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Updated 10:00 AM October 16, 2006
 

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Study fails to find link between marijuana use and cancer

Although marijuana smoke is known to contain carcinogenic agents, and many studies in humans, animals and cell cultures have indicated that marijuana smoking may predispose a person to cancer, a large epidemiologic study of cancer patients and cancer-free controls in Los Angeles has found no clear association between pot-smoking and cancer.

"We didn't find any evidence for an increased risk of head and neck or lung cancers among heavy, long-term marijuana users," says study leader Hal Morgenstern, chair of epidemiology at the School of Public Health. "I wouldn't go so far as to say there is no increased cancer risk from smoking marijuana, but if there is an effect, it is not very large."

The study, which involved colleagues at the University of California, Los Angeles and the University of Southern California, zeroed in on head and neck cancers and lung cancer because they typically are associated with tobacco smoking.

The team interviewed more than 1,200 Los Angeles-area cancer patients and more than 1,000 cancer-free control subjects, matched by age, gender and neighborhood. Each subject's reported use of marijuana was measured carefully and quantified as "joint-years" of use, where one joint-year is equivalent to smoking one marijuana cigarette per day for one year.

Users who had accumulated more than 30 joint-years had a higher cancer incidence, but this association disappeared when the findings were adjusted for other risk factors, including tobacco use.

"The association of these cancers with marijuana use, even long-term or heavy use, is not strong and may be too small to detect," Morgenstern says.

As an offshoot of this study, UCLA epidemiologist Zuo-Feng Zhang also looked at possible genetic differences between the cancer patients and the controls and found no clear pattern that would indicate that smoking marijuana had more risk for some people than for others.

Though there is ample biological evidence that marijuana smoke should be harmful to humans, earlier epidemiologic studies of its cancer-causing potential had found mixed results, Morgenstern says.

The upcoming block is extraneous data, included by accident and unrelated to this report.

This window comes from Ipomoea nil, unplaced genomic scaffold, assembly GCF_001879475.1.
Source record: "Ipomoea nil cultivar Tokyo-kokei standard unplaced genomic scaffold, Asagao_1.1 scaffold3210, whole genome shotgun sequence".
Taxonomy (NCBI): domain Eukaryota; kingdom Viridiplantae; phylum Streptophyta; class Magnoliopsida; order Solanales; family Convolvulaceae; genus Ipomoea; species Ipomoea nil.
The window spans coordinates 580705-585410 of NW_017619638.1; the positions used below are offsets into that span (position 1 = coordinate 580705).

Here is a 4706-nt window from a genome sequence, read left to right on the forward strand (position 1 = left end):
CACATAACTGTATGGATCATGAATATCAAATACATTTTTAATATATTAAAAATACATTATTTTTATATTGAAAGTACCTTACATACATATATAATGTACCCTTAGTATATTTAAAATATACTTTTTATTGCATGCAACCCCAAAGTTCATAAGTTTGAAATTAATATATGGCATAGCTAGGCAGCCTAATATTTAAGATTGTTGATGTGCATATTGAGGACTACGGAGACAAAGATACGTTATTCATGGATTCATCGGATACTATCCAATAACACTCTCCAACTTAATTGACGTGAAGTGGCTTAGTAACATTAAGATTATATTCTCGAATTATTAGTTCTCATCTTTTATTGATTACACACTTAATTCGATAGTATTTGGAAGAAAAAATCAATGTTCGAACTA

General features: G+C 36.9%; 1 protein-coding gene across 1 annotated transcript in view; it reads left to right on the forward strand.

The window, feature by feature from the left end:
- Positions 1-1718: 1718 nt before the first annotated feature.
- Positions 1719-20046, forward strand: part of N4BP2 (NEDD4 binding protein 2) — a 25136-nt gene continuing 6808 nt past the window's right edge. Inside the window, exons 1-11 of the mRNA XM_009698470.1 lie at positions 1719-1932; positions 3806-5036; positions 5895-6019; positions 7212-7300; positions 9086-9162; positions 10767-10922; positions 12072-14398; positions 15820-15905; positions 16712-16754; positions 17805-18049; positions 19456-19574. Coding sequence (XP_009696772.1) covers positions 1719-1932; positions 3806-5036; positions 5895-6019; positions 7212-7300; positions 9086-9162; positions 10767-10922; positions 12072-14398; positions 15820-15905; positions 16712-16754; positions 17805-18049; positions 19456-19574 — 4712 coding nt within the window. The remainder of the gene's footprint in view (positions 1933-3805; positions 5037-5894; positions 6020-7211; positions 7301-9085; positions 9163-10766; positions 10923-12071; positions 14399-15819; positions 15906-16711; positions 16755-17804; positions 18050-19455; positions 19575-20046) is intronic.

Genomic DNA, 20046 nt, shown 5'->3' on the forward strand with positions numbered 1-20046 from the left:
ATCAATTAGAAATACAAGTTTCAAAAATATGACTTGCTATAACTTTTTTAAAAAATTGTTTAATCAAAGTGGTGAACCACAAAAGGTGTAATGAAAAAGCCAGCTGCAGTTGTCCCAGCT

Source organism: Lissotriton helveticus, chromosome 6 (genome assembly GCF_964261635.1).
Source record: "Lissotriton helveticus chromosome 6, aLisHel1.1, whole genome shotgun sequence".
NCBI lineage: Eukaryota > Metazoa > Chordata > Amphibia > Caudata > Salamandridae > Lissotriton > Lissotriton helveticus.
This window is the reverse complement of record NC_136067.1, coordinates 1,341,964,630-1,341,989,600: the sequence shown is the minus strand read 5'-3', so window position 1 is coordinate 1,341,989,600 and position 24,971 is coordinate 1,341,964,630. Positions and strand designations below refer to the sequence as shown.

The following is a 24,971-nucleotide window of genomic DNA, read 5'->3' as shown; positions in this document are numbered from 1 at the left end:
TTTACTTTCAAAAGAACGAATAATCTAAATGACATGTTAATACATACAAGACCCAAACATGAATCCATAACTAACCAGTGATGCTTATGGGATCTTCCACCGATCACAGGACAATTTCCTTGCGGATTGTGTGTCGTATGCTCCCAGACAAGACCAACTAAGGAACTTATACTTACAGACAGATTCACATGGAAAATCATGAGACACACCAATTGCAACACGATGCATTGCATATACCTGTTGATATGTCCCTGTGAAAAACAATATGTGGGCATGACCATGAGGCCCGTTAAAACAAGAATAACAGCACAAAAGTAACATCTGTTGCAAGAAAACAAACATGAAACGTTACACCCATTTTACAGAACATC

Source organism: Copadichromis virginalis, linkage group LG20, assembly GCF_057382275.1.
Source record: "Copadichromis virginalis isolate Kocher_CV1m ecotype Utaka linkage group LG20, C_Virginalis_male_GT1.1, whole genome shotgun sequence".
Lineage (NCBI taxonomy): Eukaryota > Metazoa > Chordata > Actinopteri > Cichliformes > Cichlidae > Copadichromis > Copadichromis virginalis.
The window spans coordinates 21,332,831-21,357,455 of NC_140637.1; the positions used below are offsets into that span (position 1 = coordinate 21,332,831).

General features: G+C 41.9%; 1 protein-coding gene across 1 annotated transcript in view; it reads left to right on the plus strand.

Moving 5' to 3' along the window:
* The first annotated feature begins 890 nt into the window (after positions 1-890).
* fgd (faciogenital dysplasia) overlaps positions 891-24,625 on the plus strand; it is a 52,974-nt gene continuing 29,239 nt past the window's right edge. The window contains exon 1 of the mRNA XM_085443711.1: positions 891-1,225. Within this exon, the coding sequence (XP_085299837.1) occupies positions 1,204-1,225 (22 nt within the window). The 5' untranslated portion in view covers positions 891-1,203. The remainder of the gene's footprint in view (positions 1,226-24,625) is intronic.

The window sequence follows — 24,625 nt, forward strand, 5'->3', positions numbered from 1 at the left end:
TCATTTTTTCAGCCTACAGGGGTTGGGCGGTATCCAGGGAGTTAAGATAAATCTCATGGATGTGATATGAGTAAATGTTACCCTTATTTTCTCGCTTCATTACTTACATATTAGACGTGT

What's been lacking is a scientifically rigorous study involving a large number of middle-aged or older adults with heavy, long-term exposures to marijuana. Because heavy marijuana use is a relatively new cultural phenomenon that started around 1970 among persons under age 25, this sort of study hasn't been possible until recently. Most of the subjects in this study were over 45, the time in life when the risk of lung and head and neck cancers becomes appreciable.

"The negative results reported here underscore the importance of conducting well-designed, population-based epidemiologic studies to assess health risks," says study co-author Dr. Donald Tashkin, a pulmonary medicine specialist at UCLA. "Several clinical reports have indicated an unusually high proportion of marijuana smokers among young individuals diagnosed with lung and head and neck cancer. But while this was interpreted as suggesting an association between marijuana and respiratory cancer, such findings are uncontrolled and require rigorously conducted epidemiologic studies for confirmation."

Though this study was more rigorous than those attempted previously, "we did have some concerns that the subjects might not accurately recall how much marijuana they smoked many years ago," Morgenstern says. "We expected some underreporting, but what we actually found was in line with national and California studies on drug use." Eleven percent of the control group had accumulated 10 or more joint-years (equivalent to 3,650 or more joints).

Another source of difficulty in the study is that marijuana potency is much less standardized than the tobacco in cigarettes, and it is smoked in many different ways, so quantities and dosages are much harder to pin down with a measure like joint-years. Tobacco studies long have relied on a measure called "pack years," in which scientists can rely on very specific content analysis of each brand the user smoked to calculate dosages.

Despite these limitations, Morgenstern says the results did not suggest any harmful effects of marijuana use, using different methods of analysis. Pot-smoking did not appear to increase the risk of cancer in this population, regardless of how much tobacco individuals had smoked in their lifetimes.

The study, "Marijuana Use and the Risk of Lung and Upper-aerodigestive-tract Cancers: Results of a Population-based Case-control Study," was funded by the National Institute on Drug Abuse and appears in the October issue of the journal Cancer Epidemiology, Biomarkers and Prevention.

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